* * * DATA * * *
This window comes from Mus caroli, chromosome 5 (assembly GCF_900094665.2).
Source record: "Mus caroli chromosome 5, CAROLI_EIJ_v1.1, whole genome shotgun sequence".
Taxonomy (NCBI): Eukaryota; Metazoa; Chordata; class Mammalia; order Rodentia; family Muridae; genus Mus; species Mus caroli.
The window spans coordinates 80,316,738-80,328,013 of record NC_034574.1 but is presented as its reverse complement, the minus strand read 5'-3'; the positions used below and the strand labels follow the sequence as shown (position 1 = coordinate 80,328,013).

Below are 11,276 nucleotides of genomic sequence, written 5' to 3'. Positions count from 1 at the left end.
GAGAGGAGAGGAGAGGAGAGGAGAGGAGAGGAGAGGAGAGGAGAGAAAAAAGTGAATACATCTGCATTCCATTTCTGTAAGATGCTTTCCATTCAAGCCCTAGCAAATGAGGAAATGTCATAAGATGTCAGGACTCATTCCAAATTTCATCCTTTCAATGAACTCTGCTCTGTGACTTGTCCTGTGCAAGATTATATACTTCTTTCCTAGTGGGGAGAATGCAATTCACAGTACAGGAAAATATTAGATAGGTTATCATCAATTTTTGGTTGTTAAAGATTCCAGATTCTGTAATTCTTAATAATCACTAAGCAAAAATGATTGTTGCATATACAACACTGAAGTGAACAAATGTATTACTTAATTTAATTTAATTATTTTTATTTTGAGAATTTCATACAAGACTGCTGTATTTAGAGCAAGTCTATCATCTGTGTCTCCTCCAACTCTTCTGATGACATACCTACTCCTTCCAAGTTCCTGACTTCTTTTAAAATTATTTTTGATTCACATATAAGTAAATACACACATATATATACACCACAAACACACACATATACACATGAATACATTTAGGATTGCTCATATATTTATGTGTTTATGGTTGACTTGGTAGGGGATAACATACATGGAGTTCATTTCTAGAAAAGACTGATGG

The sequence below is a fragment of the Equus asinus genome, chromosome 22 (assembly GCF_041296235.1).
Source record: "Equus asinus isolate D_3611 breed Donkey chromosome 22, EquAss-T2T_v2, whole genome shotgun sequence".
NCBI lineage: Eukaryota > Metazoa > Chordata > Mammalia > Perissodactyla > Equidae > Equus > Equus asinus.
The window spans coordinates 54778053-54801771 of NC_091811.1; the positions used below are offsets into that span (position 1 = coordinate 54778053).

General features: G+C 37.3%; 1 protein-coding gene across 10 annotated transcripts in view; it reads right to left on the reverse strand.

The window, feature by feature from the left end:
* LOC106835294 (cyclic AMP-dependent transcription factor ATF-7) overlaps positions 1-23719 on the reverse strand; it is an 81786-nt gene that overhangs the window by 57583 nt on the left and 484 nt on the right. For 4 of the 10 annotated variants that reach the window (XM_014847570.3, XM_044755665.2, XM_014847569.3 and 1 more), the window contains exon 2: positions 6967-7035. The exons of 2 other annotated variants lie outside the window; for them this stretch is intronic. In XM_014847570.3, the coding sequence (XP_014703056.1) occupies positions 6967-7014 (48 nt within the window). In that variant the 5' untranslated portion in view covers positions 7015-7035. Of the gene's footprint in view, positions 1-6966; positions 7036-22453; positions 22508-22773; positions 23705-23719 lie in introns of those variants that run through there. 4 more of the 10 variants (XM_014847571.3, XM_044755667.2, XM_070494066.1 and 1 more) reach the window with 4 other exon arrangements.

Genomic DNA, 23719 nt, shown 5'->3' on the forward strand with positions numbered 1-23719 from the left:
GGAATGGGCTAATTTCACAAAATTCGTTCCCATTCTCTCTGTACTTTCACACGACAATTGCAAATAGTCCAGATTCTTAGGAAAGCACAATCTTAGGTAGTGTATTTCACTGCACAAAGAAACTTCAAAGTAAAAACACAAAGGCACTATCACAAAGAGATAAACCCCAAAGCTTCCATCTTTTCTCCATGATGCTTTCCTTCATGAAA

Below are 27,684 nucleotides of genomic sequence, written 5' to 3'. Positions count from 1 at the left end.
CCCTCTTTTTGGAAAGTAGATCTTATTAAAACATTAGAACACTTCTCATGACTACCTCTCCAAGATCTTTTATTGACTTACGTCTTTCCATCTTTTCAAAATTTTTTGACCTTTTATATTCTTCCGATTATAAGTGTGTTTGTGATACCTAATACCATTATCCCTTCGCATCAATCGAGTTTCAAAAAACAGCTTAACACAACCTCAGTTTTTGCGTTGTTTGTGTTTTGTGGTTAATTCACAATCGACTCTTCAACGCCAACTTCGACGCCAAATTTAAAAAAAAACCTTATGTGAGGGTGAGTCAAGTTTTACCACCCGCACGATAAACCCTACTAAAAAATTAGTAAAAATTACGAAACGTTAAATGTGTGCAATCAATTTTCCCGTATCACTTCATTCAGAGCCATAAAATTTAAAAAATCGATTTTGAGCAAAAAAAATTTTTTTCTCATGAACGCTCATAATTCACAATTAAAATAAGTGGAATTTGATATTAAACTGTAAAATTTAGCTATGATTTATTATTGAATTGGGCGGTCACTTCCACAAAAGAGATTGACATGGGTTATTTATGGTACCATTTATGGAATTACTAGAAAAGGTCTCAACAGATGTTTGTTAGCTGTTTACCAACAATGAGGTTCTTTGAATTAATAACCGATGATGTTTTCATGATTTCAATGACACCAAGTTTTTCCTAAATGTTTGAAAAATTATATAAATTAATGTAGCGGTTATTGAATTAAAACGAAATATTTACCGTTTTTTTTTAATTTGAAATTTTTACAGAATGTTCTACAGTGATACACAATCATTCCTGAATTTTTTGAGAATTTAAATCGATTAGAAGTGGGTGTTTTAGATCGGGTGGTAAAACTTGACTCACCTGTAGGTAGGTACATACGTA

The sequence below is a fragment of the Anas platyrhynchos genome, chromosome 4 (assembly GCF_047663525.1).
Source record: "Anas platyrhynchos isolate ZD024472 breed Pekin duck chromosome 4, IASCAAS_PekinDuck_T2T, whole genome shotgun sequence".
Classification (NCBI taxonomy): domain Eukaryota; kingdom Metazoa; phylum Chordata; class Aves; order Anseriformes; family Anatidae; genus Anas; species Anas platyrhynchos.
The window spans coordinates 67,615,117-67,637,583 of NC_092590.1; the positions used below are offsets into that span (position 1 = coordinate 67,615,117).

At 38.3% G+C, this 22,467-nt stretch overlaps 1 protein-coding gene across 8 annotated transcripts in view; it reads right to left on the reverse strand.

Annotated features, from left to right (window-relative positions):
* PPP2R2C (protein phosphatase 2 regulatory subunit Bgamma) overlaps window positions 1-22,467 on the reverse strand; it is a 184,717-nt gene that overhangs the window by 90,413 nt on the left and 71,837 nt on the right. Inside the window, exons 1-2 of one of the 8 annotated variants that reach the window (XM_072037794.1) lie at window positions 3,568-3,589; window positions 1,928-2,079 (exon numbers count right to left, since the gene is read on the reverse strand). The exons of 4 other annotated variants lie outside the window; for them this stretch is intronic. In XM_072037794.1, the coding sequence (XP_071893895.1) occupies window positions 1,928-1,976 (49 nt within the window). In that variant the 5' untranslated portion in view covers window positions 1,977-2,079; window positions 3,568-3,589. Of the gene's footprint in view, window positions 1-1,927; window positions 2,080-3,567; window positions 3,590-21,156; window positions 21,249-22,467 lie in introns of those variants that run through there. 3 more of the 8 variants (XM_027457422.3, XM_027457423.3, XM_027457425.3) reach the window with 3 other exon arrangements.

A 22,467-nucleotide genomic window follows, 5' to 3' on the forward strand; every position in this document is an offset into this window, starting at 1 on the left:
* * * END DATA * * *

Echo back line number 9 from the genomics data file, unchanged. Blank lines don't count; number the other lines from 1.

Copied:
NCBI lineage: Eukaryota > Metazoa > Chordata > Mammalia > Perissodactyla > Equidae > Equus > Equus asinus.